Are your website aesthetics pleasing and up to date?
Most people are naturally drawn to beauty and delight. If your website doesn't look great or the experience feels awkward, your visitors will know it, and may be turned off. Of course, keeping your text current and engaging is important. But, the cliche "a picture is worth a thousand words" is true. So paying close attention to your logo, your colors, photos, illustrations, icons, infographics, and other visual elements is vital.
The brand identity or logo
Your brand (what people think about you or your business when you're not there) is represented by a name, and a symbol, or a mark — most often referred to as a logo. If you can only choose one aesthetic element to update, choose your logo. This is often the first image your audience sees when exposed to your brand identity. Your logo should represent your identity in the best way — the same way you'd present yourself on a first date.
Some people will have strong opinions about logos — what they like or don't like. The key to a great logo is that it captures the essence of your story. It may or may not include the name, but it must be the most simple and quickly recognizable image — boiled down to its essence. No less. No more. Be certain it's well-designed and reflects your personality.
Color my world
What color(s) should your brand identity or logo be? You may have a favorite color. Is that the right color to use? There's no simple answer. But because color has such an impact, you might want to use color psychology to find out. The act of choosing color is creative yet scientific. Some colors look better together than others, and some colors represent different things from others.
The best colors for your brand are colors that visually connect with the benefits or experience of your business, are appealing to your ideal customers, and are distinct from your competition. Also, be consistent by applying your brand colors throughout your site in the navigation, the illustrations, the background, etc.
Photography and illustration
On your website, the photography is almost as important as the logo, because it fills in the story. Your brand identity is who you are AND what you offer. So generally, you can think of the logo as the who, and the photos as the what. Your photos should portray your identity — whether it's technical, whimsical, dangerous, or sporty — and be of the highest quality. Blurry, poorly-lit photos or screen captures from your phone reflect poorly on your brand.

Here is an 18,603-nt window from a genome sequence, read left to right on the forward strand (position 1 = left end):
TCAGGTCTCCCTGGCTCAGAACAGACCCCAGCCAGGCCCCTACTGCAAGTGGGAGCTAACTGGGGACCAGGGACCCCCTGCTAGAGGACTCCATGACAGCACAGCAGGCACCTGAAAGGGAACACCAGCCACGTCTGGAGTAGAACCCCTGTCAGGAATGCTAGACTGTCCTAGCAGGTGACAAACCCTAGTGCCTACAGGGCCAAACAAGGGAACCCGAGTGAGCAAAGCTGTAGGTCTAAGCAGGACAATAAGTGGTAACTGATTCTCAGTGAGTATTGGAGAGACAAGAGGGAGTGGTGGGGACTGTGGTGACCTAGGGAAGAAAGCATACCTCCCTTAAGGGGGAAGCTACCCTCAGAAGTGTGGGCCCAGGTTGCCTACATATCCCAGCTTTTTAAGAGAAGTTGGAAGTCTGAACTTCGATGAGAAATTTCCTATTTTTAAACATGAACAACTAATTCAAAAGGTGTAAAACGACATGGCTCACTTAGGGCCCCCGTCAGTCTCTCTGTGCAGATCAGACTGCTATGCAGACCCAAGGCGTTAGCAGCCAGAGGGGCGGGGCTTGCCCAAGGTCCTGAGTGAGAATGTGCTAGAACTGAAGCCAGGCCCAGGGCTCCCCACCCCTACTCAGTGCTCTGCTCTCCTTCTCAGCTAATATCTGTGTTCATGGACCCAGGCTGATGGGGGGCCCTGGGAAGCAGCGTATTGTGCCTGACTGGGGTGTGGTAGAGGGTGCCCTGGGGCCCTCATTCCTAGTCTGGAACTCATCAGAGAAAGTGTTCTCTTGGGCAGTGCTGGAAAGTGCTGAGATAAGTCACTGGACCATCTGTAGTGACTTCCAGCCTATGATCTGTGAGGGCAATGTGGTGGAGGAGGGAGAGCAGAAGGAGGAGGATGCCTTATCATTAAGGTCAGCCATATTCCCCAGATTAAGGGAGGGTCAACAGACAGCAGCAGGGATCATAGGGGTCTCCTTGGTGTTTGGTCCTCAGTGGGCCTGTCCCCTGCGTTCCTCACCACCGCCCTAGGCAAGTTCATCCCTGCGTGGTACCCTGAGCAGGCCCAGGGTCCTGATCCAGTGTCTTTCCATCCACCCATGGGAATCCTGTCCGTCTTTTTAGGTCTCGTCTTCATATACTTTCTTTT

If you don't have access to representative photography, use illustrations. They're just as good or sometimes better at filling in the story. A good illustrator can create something specific for you that might be impossible to capture in a photo. Be sure to consider the style of the illustrations, because they must also portray your identity.
Icons, infographics, and more, oh my!
A good story needs supporting characters. Website icons are the characters people will lean on to accomplish their tasks. If they have questions, they may be looking for your chat icon. When they're ready to make a purchase, they'll be looking for your shopping cart icon. Whatever the icon, make sure it's easy to find. Keeping all your icons the same size and style for sake of consistency and ease of use, will provide a more seamless user experience.
Website infographics are prime storytelling devices. Have you ever been in a meeting where the person talking starts drawing on a notepad or white board to explain their point? Some concepts are difficult to convey without a conceptual infographic. The challenge in this case is to simplify the complex, while still offering clarity.
Other elements like lines or patterns, backgrounds or fills, can be applied to render your design complete. But don't overdo it. For example, using boxes or lines to separate your text may add noise so it becomes more difficult to consume. Aesthetics should always enhance and never distract. And leave room for white space so your design can breathe.
The way it looks and feels
If you focus your attention on the logo, colors, imagery, and the rest, you may still end up with a website that doesn't have the right look and feel. Design is very subjective. For example, you could place all the most amazing furniture in your home, but the overall look and feel is off. If that's the case, it may be time to hire a good interior designer. The same goes with your website. A fresh set of eyes will often bring the clarity you need.
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